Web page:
Stroke can be caused either by a clot obstructing the flow of blood to the brain (called an ischemic stroke) or by a blood vessel rupturing and preventing blood flow to the brain (called a hemorrhagic stroke). A TIA (transient ischemic attack), or "mini stroke", is caused by a temporary clot.
Worldwide, cerebrovascular accidents (stroke) are the second leading cause of death and the third leading cause of disability.
Stroke, the sudden death of some brain cells due to lack of oxygen when the blood flow to the brain is lost by blockage or rupture of an artery to the brain, is also a leading cause of dementia and depression.
Globally, 70% of strokes and 87% of both stroke-related deaths and disability-adjusted life years occur in low- and middle-income countries. Over the last four decades, the stroke incidence in low- and middle-income countries has more than doubled. During these decades stroke incidence has declined by 42% in high-income countries.
On average, stroke occurs 15 years earlier in – and causes more deaths of – people living in low- and middle-income countries, when compared to those in high-income countries. Strokes mainly affect individuals at the peak of their productive life.
World Stroke Day is observed on October 29 to underscore the serious nature and high rates of stroke, raise awareness of the prevention and treatment of the condition, and ensure better care and support for survivors. On this day, organizations around the world have facilitated events emphasizing education, testing, and initiatives to improve the damaging effects of stroke worldwide. The annual event was started in 2006 by the World Stroke Organization (WSO) and the WSO declared stroke a public health emergency in 2010. The WSO now has an ongoing campaign that serves as a year-round interface for advocacy, policy, and outreach to support strides and continue progress made on World Stroke Day.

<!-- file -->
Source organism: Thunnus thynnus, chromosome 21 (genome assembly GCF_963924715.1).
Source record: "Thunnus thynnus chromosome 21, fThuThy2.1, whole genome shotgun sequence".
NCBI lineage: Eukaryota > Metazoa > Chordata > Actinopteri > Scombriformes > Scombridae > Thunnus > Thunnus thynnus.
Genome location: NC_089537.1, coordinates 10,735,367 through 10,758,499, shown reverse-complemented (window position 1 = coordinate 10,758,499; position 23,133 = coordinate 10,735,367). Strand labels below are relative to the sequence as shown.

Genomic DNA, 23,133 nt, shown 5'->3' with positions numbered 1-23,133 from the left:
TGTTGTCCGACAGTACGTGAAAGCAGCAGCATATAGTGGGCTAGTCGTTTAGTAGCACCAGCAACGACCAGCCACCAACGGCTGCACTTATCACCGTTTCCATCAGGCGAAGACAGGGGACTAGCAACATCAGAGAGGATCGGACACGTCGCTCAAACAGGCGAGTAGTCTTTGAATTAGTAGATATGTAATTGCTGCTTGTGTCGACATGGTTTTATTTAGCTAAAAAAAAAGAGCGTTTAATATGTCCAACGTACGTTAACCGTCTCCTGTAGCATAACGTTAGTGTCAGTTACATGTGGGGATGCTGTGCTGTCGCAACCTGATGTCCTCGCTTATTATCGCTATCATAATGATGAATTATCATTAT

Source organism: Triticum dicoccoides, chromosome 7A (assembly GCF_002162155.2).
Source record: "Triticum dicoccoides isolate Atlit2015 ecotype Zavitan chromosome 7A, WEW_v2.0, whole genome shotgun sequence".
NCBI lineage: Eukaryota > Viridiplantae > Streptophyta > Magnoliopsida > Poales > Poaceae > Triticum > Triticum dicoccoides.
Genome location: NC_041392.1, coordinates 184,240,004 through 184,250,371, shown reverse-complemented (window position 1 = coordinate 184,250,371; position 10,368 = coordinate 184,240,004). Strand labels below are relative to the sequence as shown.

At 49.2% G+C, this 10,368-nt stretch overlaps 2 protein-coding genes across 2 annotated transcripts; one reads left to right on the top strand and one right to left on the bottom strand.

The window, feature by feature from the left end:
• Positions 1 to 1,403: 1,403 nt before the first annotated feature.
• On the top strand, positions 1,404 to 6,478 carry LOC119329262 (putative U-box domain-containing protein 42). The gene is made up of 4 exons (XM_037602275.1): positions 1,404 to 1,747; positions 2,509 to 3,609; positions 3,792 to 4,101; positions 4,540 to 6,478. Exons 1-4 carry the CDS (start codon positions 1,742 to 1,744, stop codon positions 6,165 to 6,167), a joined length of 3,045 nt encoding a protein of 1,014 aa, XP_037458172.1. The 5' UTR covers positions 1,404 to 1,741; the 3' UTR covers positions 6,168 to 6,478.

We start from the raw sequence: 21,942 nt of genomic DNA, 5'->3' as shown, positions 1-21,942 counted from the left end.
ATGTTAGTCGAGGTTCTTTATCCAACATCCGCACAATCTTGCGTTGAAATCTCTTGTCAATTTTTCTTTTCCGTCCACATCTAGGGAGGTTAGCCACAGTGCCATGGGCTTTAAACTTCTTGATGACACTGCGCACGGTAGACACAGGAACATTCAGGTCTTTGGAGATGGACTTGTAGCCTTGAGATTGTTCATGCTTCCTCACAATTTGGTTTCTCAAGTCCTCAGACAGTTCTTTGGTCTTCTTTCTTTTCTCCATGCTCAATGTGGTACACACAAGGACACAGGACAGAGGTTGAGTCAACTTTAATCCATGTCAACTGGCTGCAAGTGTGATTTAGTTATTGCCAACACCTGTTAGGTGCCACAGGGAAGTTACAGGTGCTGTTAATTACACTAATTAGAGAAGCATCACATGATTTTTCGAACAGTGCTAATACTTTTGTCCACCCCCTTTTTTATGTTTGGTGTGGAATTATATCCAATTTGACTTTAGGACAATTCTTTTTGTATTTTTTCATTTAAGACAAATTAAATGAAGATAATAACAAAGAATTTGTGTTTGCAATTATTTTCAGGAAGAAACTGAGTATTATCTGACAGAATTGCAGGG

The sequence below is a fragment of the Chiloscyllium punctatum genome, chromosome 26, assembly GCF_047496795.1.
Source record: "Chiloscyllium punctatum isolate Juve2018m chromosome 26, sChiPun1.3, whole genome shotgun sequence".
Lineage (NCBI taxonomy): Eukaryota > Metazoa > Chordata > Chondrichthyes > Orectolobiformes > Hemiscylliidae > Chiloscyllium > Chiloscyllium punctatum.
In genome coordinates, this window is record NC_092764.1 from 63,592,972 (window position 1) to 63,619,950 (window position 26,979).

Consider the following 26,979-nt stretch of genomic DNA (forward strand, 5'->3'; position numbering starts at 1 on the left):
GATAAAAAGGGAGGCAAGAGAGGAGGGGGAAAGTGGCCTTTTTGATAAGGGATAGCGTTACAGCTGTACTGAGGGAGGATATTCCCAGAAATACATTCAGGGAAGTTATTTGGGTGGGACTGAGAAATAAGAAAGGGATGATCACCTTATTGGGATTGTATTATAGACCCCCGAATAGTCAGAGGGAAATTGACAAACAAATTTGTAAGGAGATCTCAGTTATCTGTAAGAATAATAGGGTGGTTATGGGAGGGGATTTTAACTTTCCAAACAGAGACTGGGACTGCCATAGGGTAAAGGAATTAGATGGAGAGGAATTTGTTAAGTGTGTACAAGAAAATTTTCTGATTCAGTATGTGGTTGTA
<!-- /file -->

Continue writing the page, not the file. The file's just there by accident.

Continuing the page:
The risk factors for stroke are similar to those for coronary heart disease and other vascular diseases. Effective prevention strategies include targeting the key modifiable factors: hypertension, elevated lipids and diabetes. Risks due to lifestyle factors can also be addressed: smoking, low physical activity levels, unhealthy diet and abdominal obesity.
The brain is an extremely complex organ that controls various body functions. If a stroke occurs and blood flow can’t reach the region that controls a particular body function, that part of the body won’t work as it should.
By knowing the signs and symptoms of stroke, you can take quick action and perhaps save a life—maybe even your own.
Signs of Stroke in Men and Women: Sudden numbness or weakness in the face, arm, or leg, especially on one side of the body; Sudden confusion, trouble speaking, or difficulty understanding speech; Sudden trouble seeing in one or both eyes; Sudden trouble walking, dizziness, loss of balance, or lack of coordination; Sudden severe headache with no known cause
Remember: during a stroke, every minute counts! Fast treatment can lessen the brain damage that stroke can cause.
Call ambulance right away if you or someone else has any of these symptoms.
Source: who.int | wikipedia.org | strokeassociation.org | cdc.gov